like much new mathematics were not welcomed by all.

In 1299 there was a law in the commercial center of Florence forbidding their use; to this day this law is respected when we write the amount on a check in longhand ., undergoing a number of changes on the way.

The early passion which Indian civilization had for high numbers was a significant factor contributing to the discovery of the place-value system, and not only offered the Indians the incentive to go beyond the "calculable" physical world, but also led to an understanding (much earlier than in our civilization) of the notion of mathematical infinity itself.

Sanskrit notation had an excellent conceptual quality.

We also know that several different ways of writing numbers evolved in India before it became possible for existing decimal numerals to be marred with the place-value principle of the Babylonians to give birth to the system which eventually became the one which we use today.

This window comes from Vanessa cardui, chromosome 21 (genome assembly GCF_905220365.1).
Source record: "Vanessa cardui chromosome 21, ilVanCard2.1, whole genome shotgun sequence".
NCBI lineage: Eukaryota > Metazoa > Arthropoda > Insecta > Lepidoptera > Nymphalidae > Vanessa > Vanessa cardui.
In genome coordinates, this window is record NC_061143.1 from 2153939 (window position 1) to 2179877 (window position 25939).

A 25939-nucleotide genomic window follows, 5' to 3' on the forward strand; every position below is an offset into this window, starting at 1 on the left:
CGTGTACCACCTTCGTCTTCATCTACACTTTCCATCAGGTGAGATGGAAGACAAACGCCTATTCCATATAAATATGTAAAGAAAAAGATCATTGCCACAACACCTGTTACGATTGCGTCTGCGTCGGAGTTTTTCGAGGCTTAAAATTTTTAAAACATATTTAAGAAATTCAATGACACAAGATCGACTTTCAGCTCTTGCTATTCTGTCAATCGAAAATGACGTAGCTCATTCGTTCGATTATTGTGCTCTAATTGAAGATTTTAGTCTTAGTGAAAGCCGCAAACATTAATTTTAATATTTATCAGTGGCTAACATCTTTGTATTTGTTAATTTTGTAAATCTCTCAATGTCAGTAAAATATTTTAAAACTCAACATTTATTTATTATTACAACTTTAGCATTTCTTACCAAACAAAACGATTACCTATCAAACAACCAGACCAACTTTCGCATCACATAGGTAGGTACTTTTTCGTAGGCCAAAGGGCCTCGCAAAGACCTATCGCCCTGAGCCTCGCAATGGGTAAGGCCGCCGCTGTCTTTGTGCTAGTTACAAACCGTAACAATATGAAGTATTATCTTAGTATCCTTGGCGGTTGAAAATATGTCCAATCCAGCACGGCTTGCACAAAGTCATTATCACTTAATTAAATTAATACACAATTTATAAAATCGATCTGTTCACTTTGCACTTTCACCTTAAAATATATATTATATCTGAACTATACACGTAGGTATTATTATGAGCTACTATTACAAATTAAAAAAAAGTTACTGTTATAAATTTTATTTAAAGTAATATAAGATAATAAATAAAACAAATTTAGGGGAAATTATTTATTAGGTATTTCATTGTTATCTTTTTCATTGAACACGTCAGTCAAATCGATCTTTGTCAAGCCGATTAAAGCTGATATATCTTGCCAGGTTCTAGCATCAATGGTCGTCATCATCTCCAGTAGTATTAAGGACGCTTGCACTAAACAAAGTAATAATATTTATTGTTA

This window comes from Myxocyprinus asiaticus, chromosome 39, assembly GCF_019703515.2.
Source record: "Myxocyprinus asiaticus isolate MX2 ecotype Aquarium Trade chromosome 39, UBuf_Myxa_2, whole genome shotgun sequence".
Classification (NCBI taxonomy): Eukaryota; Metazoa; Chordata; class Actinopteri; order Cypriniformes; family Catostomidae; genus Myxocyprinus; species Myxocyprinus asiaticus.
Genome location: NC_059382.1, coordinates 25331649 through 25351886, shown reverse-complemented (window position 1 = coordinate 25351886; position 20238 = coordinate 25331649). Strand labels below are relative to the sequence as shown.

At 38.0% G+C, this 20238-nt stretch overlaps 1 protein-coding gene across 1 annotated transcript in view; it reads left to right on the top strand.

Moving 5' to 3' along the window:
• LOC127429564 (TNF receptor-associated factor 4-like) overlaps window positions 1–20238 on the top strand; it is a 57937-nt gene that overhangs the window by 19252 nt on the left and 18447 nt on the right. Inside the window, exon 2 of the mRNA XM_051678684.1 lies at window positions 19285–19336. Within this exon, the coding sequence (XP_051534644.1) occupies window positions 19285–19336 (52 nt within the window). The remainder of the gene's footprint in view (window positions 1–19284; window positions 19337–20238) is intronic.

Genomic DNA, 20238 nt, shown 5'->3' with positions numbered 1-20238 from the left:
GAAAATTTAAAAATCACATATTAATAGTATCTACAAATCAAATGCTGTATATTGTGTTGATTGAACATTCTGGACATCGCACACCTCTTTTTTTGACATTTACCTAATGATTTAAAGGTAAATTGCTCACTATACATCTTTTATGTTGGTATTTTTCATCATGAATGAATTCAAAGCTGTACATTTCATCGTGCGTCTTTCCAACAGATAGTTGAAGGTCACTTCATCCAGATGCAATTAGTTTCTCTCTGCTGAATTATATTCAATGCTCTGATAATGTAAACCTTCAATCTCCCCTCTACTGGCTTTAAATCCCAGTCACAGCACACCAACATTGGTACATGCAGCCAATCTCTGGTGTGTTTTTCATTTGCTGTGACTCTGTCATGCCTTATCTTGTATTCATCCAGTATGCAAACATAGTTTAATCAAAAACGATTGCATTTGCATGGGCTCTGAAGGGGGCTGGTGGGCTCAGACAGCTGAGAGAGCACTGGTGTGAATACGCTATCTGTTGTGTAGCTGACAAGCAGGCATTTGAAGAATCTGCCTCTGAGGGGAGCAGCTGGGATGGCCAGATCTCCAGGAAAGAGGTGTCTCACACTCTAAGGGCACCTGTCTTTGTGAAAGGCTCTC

Because of lack of authentic records, very little is known of the development of ancient Hindu mathematics.

Knowledge of the Hindu system spread through the Arab world, reaching the Arabs of the West in Spain before the end of the tenth century.

The earliest European manuscript, which came from the Hindu numerals were modified in north-Spain from the year 976.

The new notation came to be known as that of al-Khwarizmi, or more carelessly, algorismi; ultimately the scheme of numeration making use of the Hindu numerals came to be called simply algorism or algorithm, a word that, originally derived from the name al-Khwarizmi, now means, more generally, any peculiar rule of procedure or operation.

A favourite subject of theirs was Indian mathematics..." etc.

where he gave a full account of the Hindu numerals which was the first to expound the system with its digits 0,1,2,3,....,9 and decimal place value which was a fairly recent arrival from India.

Thus we can see why poetry has played such a preponderant role in all of Indian culture and Sanskrit literature. In 2001 he won the prestigious Berwick Prize of the London Mathematical Society, which is awarded every two years to reward the best mathematical research by a mathematician under forty. Indians used it long before the West did," said Du Sautoy.

"When the West had Roman numerals there was no zero and that is why they were so clumsy.

was published in a book Cultural Foundations of Mathematics.

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